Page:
How to Estimate a Mean or Proportion from a Cluster Sample

This lesson describes how to estimate a population mean or proportion, given survey data from a cluster sample. A good analysis should provide two outputs:

First, we describe how to conduct a good analysis step-by-step. Then, we will illustrate the analysis with a sample problem.

How to Analyze Survey Data

A good analysis of survey data from a cluster sample includes seven steps:

  • Estimate a population parameter.
  • Compute sample variance within each cluster (for two-stage cluster sampling).
  • Compute standard error.
  • Specify a confidence level.
  • Find the critical value (often a z-score or a t-score).
  • Compute margin of error.
  • Define confidence interval.

Let's look a little bit closer at each step - what we do in each step and why we do it. When you understand what is really going on, it will be easier for you to apply formulas correctly and to interpret analytical findings.

Note: The formulas presented below are only appropriate for cluster sampling.

Estimating a Population Mean or Proportion

The first step in the analysis is to develop a point estimate for the population mean or proportion. The sample mean and sample proportion are good point estimates. Use this formula to compute the sample mean:

Sample mean = x = ( N / ( n * M ) ] * Σ ( Mh * xh )

where N is the number of clusters in the population, n is the number of clusters in the sample, M is the number of observations in the population, Mh is the number of observations in cluster h, and xh is the mean score from the sample in cluster h.

Use this formula to compute the sample proportion:

Sample proportion = p = ( N / ( n * M ) ] * Σ ( Mh * ph)

where N is the number of clusters in the population, n is the number of clusters in the sample, M is the number of observations in the population, Mh is the number of observations in cluster h, and ph is the proportion from the sample in cluster h.

Because different samples can produce different point estimates, you can be fairly sure that the estimate from your sample does not equal the true value of the population parameter exactly. Therefore, you need a way to express the uncertainty inherent in your estimate. The remaining six steps in the analysis are geared toward quantifying the uncertainty in your estimate.

Computing Variance Within Clusters

If you are using one-stage cluster sampling or if you are using cluster sampling to estimate a population proportion, you can skip this step. But if you are using two-stage cluster sampling to estimate a population mean, you will need to compute the variance within each sampled cluster.

For a mean score, the variance within each cluster can be estimated from a sample as:

s2h = Σ ( xih - xh )2 / ( mh - 1 )

where s2h is a sample estimate of population variance in cluster h, xih is the value of the ith element from cluster h, xh is the sample mean from cluster h, and mh is the number of observations sampled from cluster h.

You don't really need to compute the variance within each cluster when you are working with proportions. But, in case anyone is interested, here is the formula for computing cluster variance with proportions:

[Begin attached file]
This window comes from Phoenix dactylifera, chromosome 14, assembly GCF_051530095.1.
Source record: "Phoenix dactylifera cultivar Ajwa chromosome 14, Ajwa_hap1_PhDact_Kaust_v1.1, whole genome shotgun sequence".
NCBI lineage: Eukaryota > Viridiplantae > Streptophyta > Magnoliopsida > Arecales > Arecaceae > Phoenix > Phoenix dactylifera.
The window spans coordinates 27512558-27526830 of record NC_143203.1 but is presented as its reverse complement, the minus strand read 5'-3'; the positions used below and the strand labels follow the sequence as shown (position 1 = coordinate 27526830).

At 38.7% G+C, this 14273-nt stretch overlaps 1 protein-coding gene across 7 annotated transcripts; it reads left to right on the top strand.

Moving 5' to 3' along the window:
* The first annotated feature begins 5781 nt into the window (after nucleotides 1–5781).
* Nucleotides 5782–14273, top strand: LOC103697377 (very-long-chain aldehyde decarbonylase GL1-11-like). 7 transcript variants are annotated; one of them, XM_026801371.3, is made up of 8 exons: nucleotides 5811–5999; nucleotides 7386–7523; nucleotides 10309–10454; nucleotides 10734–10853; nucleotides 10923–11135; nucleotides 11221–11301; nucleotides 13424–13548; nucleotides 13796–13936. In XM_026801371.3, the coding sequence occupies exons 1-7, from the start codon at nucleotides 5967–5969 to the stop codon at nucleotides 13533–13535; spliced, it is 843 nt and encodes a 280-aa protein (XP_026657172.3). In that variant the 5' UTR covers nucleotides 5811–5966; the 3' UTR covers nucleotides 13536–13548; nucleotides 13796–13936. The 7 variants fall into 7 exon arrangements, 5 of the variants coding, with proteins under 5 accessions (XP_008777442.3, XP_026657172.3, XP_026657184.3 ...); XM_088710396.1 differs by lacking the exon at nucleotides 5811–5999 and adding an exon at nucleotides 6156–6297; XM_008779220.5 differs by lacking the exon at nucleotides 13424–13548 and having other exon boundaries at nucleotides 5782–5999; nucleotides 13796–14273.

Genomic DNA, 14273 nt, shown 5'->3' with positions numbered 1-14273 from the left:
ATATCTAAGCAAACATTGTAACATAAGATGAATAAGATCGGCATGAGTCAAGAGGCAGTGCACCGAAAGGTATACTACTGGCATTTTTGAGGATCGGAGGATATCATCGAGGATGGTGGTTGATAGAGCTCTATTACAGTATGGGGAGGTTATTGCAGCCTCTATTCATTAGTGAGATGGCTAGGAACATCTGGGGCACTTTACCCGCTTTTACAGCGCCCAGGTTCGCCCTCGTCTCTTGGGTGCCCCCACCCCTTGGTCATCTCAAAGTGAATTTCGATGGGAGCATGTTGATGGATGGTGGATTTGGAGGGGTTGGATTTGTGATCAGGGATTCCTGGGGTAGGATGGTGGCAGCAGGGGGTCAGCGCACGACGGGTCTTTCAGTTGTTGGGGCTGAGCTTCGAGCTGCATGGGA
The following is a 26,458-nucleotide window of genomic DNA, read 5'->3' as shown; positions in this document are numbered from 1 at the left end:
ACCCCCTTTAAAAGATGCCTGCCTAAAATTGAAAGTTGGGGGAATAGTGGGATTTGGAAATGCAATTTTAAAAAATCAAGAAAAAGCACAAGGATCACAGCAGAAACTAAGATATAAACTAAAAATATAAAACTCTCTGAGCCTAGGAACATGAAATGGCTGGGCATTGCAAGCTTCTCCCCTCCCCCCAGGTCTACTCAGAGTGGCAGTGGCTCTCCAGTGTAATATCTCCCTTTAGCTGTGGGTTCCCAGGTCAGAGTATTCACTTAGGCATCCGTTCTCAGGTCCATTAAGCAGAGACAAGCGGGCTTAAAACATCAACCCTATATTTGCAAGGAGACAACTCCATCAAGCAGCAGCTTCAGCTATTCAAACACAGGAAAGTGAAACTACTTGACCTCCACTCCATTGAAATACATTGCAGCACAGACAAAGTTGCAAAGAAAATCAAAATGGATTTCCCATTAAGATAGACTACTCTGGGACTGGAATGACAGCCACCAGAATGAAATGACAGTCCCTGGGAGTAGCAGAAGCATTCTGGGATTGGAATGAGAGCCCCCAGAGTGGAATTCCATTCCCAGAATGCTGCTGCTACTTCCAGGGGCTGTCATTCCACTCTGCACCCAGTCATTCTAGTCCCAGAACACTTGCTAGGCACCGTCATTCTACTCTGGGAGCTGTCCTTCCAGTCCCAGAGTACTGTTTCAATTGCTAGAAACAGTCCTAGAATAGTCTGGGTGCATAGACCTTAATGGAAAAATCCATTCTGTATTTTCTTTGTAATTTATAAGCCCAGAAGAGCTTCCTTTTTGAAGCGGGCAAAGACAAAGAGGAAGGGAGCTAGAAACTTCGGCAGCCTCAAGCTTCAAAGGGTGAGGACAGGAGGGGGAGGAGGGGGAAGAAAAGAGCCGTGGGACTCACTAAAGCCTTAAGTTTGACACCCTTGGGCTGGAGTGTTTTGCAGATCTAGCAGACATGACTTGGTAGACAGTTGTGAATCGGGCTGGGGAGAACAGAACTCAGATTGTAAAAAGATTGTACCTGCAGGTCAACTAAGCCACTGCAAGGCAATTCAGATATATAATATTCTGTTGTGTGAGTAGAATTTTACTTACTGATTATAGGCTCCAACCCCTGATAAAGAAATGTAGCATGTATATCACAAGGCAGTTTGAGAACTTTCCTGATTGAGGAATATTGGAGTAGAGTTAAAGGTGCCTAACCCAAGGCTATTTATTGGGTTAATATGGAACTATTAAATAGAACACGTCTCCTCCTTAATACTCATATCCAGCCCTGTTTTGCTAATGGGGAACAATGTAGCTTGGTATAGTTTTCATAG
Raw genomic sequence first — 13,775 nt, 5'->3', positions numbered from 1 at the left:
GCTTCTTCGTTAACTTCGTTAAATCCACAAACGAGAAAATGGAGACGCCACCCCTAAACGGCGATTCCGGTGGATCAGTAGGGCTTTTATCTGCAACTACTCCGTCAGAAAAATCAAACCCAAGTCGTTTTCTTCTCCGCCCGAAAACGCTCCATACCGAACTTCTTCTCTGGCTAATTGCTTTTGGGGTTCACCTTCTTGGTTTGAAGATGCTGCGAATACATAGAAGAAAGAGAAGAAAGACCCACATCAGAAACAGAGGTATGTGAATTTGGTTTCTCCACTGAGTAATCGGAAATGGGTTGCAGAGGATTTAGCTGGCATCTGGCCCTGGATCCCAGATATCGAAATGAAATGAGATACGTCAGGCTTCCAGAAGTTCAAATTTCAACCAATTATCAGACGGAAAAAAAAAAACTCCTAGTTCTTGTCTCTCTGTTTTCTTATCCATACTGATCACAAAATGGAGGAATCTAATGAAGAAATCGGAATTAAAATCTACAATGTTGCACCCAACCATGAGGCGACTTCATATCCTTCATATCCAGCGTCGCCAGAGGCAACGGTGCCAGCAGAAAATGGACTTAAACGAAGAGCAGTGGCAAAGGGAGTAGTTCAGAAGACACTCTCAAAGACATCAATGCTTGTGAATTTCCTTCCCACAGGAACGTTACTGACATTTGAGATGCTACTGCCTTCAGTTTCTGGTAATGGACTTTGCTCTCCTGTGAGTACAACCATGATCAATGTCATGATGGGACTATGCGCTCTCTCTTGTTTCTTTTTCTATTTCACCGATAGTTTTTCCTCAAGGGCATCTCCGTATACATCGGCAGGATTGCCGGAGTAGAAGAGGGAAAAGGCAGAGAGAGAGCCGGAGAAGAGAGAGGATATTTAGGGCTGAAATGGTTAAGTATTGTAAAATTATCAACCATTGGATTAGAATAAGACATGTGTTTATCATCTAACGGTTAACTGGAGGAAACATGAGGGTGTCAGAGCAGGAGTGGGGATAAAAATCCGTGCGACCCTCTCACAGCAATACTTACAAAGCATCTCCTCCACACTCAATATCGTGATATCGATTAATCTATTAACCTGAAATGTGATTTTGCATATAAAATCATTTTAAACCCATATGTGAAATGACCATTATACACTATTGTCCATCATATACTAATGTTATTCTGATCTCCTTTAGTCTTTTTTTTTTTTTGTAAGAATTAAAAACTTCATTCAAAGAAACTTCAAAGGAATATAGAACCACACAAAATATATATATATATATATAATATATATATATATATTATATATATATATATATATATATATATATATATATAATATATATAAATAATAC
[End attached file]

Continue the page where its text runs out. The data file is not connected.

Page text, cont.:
s2h = [ mh / (mh - 1) ] * ph * (1 - ph)

where s2h is a sample estimate of the variance within cluster h, mh is the number of observations sampled from cluster h, and ph is a sample estimate of the proportion in cluster h.

Computing Standard Error: Mean

The standard error is possibly the most important output from our analysis. It allows us to compute the margin of error and the confidence interval.

When we estimate a population mean from a cluster sample, the standard error (SE) of the estimate is:

SE =  ( 1 / M ) * sqrt { [ N2 * ( 1 - n/N ) / n ] * Σ ( Mh * xh - t / N )2 / ( n - 1 )
+ ( N / n ) * Σ [ ( 1 - mh / Mh ) * Mh2 * sh2 / mh ] }

where M is the number of observations in the population, N is the number of clusters in the population, n is the number of clusters in the sample, Mh is the number of elements from cluster h in the population, mh is the number of elements from cluster h in the sample, xh is the sample mean from cluster h, s2h is a sample estimate of the population variance in stratum h, and t is a sample estimate of the population total. For the equation above, use the following formula to estimate the population total.

t = N/n * Σ Mhxh

With one-stage cluster sampling, the formula for the standard error reduces to:

SE =  ( 1 / M ) * sqrt { [ N2 * ( 1 - n/N ) / n ] * Σ ( Mh * xh - t / N )2 / ( n - 1 )

Think of the standard error as the standard deviation of a sample statistic. In survey sampling, there are usually many different subsets of the population that we might choose for analysis. Each different sample might produce a different estimate of the value of a population parameter. The standard error provides a quantitative measure of the variability of those estimates.

Computing Standard Error: Proportion

When we estimate a population proportion from a cluster sample, the standard error (SE) of the estimate is:

SE =  ( 1 / M ) * sqrt [ ( N2 * ( 1 - n/N ) / n ] * Σ ( Mh * ph - t / N )2 } / ( n - 1 )
+ ( N / n ) * Σ [ ( 1 - mh / Mh ) * Mh2 * ph * ( 1 - ph ) / ( mh - 1 ) ] }

where M is the number of observations in the population, N is the number of clusters in the population, n is the number of clusters in the sample, Mh is the number of elements from cluster h in the population, mh is the number of elements from cluster h in the sample, ph is the value of the proportion from cluster h, and t is a sample estimate of the population total. For the equation above, use the following formula to estimate the population total.

t = N/n * Σ Mhph

With one-stage cluster sampling, the formula for the standard error reduces to:

SE =  ( 1 / M ) * sqrt [ ( N2 * ( 1 - n/N ) / n ] * Σ ( Mh * ph - t / N )2 } / ( n - 1 )

Specifying Confidence Level

In survey sampling, different samples can be randomly selected from the same population; and each sample can often produce a different confidence interval. Some confidence intervals include the true population parameter; others do not.

A confidence level refers to the percentage of all possible samples that produce confidence intervals that include the true population parameter. For example, suppose all possible samples were selected from the same population, and a confidence interval were computed for each sample. A 95% confidence level implies that 95% of the confidence intervals would include the true population parameter.

As part of the analysis, survey researchers choose a confidence level. Probably, the most frequently chosen confidence level is 95%.